‘The Star’ breaks faith-based animated drought

by christiannewsjournal
The Star Movie

n the dozen so years since The Passion of The Christ sparked the modern faith-based film wave, there have been dozens of Christian movies at the box office.

We’ve seen movies about police and firefighters (Fireproof, Courageous), movies about glimpses of the afterlife (Miracles From Heaven, Heaven Is For Real), movies about football and surfing (Woodlawn, Soul Surfer), and movies about kidnappings and murders (Captive, End of the Spear). We’ve even had a couple of comedies (Mom’s Night Out, The Resurrection of Gavin Stone).

But there has been a shortage of animated films geared toward children – the last wide one being The Pirates Who Don’t Do Anything: A VeggieTales Movie, which was released in 2008.

That will change Nov. 17, when Sony’s Affirm Films releases The Star, which follows a donkey named Bo (voiced by Steven Yeun), a dove named Dave (Keegan-Michael Key), a sheep named Ruth (Aidy Bryant) and a host of other animals as they accompany Mary and Joseph from Nazareth to Bethlehem and experience the nativity story.

An embargo prevents me from saying too much about The Star, but I am free to say this: It’s very good, and it’s genuinely funny – for both children and parents. Also, it’s much better than the trailer. It will have you and your children laughing as the animals witness the greatest story ever told.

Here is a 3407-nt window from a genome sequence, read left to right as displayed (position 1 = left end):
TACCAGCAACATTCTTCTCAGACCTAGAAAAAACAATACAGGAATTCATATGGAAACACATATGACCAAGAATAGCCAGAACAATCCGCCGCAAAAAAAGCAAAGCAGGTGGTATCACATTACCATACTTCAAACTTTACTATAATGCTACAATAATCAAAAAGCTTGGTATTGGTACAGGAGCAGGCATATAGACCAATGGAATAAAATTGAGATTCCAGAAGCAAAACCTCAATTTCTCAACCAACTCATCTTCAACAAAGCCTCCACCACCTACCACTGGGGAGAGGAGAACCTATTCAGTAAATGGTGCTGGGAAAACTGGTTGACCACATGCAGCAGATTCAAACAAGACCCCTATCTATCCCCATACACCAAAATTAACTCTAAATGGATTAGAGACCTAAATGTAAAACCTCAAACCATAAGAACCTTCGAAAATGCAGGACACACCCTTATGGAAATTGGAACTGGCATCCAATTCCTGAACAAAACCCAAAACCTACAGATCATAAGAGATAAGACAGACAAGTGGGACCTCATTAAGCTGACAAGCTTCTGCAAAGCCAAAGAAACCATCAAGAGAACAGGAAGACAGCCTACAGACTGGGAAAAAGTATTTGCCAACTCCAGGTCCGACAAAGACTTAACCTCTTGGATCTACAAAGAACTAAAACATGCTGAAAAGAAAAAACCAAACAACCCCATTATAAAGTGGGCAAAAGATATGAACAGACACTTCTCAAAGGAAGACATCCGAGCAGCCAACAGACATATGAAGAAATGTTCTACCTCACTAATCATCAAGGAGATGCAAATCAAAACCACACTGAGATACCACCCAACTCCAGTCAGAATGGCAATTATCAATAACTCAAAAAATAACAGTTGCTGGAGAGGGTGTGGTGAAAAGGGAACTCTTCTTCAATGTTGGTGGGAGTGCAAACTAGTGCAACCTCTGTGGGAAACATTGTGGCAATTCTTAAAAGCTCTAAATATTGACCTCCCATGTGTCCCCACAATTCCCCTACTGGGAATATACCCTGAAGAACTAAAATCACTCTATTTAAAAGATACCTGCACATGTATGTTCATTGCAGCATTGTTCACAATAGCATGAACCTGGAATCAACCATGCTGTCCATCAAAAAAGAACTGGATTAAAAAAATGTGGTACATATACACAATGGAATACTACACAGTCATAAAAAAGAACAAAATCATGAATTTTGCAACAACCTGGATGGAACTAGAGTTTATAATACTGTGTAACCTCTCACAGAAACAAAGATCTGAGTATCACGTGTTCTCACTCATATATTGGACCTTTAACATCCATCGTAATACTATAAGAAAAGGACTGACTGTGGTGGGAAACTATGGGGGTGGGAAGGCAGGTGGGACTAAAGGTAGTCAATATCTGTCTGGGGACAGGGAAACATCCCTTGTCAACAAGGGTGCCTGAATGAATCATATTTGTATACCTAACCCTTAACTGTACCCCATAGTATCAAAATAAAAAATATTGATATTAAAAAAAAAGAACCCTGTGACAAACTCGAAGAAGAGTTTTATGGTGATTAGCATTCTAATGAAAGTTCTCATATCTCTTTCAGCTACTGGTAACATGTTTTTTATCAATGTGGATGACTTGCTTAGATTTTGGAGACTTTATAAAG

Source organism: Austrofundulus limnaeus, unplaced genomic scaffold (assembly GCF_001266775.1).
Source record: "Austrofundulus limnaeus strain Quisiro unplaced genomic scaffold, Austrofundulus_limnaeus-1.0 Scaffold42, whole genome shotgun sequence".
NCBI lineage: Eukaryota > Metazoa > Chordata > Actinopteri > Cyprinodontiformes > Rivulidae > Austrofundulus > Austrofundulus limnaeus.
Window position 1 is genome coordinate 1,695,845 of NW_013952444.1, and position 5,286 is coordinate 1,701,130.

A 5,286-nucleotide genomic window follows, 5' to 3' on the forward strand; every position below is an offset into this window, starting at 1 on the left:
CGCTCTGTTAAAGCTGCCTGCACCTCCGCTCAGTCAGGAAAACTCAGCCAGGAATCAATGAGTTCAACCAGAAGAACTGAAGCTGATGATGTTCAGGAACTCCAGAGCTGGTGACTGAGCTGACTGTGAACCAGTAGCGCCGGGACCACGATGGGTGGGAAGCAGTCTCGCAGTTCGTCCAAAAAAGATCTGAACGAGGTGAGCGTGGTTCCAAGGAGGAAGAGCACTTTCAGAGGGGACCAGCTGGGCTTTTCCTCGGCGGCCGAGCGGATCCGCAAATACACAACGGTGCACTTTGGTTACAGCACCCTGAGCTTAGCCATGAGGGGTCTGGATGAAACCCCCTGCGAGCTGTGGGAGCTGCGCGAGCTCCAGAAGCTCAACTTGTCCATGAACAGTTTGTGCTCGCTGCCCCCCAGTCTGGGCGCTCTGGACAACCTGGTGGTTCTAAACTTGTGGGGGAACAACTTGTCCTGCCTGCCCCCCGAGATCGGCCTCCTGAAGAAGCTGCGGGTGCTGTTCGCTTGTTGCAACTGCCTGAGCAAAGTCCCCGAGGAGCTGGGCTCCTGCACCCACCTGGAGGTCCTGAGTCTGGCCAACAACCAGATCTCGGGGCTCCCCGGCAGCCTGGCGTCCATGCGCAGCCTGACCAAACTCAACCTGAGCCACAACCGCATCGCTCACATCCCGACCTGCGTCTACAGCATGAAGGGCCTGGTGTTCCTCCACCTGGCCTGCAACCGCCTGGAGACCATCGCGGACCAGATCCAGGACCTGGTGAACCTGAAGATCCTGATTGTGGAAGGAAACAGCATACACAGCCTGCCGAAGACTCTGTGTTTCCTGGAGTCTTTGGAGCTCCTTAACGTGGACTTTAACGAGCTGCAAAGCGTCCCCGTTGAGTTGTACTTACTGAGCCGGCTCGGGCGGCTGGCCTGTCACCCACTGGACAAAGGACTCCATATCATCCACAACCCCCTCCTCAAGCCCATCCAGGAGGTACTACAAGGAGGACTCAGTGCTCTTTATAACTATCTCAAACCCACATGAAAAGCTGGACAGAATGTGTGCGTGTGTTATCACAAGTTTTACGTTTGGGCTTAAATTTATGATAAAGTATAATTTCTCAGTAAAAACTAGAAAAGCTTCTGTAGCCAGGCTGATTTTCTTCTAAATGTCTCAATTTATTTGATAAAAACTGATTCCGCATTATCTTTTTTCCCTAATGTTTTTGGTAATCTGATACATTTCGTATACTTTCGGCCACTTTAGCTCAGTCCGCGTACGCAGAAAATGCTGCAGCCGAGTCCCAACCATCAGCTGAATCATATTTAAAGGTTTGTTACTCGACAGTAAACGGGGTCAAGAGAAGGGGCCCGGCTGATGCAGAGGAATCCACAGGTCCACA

DeVon Franklin, who was once named one of the “most influential Christians under 40 by Beliefnet, serves as the executive producer, while Academy Award nominee Timothy Reckart is the director.

Faith-based animated films at the box office are rare. In fact, among the Top 50 grossing Christian films of all time, only three – The Pirates Who Don’t Do Anything (2008), Jonah: A Veggie Tales Movie (2002) and The Prince of Egypt (1998) – were animated.

Ash Greyson, the founder of Ribbow Media, told the Christian News Journal that the dearth of animated faith films can be attributed to a lack of funds.

“The last few animated faith films have not done very well,” Greyson said. “They are expensive to produce, and I suspect that is why we haven’t seen many. Most people of faith have no issues with Pixar or Disney, so you can’t just pitch a faith animated movie as an alternative to Hollywood.

“I think this is a space where Hollywood can win. Look at what The Prince of Egypt did.”

Released in 1998, The Prince of Egypt opened in second place and stayed in the Top 10 for six weeks. It finished with a total gross of $101 million.

Time will tell whether The Star approaches those numbers. But Christian families at least have another option at the box office.

— by Michael Foust
Foust has covered the film industry for more than a decade. Visit his website, MichaelFoust.com

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